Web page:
PHP 5.3 introduced a number of valuable features to the popular and constantly developing language, but some of them seem less useful at first glance than they actually are. Late static bindings fall into this category. This article series shows you how to unlock the true power of LSB to work for you.
Without a doubt, PHP is in steady and constant evolution. Its dynamic nature is one of the most relevant factors that has contributed to turning it into the mature language that we see nowadays. This doesn’t mean that its API is a beautiful model of consistence and efficiency, though, especially when compared to older and more solid contenders like C++ and Java.
It’s fair to say, however, that each major release of PHP has been packed with handy features that have made developers’ lives considerably easier (and happier, at least in my personal case). A recent example of this was the introduction a few months ago of PHP 5.3.0. It includes some brand new and exciting characteristics, such as native namespaces, anonymous functions and late static bindings (LSB), aimed at filling some gaps that existed in the language’s API.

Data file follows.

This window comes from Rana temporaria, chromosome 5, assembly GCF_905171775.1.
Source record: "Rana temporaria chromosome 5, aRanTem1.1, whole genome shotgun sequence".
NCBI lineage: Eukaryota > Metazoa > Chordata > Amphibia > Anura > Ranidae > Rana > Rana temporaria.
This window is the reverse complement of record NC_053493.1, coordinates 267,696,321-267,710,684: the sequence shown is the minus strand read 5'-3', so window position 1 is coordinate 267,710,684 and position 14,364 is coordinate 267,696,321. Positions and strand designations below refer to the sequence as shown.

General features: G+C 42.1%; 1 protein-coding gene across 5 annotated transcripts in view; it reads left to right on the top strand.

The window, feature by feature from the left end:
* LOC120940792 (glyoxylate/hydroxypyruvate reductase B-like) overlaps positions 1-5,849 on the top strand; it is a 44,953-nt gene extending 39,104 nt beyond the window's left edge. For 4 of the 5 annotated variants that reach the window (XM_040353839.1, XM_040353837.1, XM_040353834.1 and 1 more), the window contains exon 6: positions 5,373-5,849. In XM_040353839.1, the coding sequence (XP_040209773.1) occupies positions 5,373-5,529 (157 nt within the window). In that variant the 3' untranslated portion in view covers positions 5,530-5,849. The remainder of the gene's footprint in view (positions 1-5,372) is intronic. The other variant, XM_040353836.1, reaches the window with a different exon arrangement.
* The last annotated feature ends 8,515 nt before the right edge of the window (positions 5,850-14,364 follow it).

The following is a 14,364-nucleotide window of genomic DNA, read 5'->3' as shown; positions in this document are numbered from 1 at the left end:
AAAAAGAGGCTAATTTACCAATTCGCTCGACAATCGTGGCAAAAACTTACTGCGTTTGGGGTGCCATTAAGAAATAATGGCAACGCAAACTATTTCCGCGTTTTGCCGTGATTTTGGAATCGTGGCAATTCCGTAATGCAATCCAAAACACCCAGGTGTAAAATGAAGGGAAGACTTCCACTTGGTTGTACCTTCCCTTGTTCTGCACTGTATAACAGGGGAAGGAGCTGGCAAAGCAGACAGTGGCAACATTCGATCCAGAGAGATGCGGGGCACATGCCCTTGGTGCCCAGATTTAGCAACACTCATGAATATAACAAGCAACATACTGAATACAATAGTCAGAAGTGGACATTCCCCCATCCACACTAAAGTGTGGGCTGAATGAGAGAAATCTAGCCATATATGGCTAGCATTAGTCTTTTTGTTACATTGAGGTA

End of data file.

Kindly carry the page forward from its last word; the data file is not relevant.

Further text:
But what’s special about late static bindings? At first sight, it seems that LSB offers nothing or little of importance, as it only permits you to determine at run time what class has been called in a static context.
However, this is a misleading impression, trust me. In reality, LSB is a feature so powerful that it makes the upgrade to PHP 5.3 worthwhile all by itself. Let me elaborate on this concept a bit further with a simple example: say that you’ve created a base class which defines a static Singleton method that returns the corresponding instance by referencing the class with the keyword “self” or the constant __CLASS__ . This is fine, as long as you don’t need to extend the class in question and call the method from one of multiple subclasses. If you do so prior to PHP 5.3, you’ll always get an instance of the parent, not of the child classes, since a static call to “self” or __CLASS will be resolved at compiling time.
Fortunately, LSB addresses this issue by determining which class has been referenced in a static context at runtime. Of course, the theoretical side of this feature needs to be backed up with functional code. Given that, in the lines to come I’m going to create some approachable examples that hopefully will help you understand how to put LSB to work for you.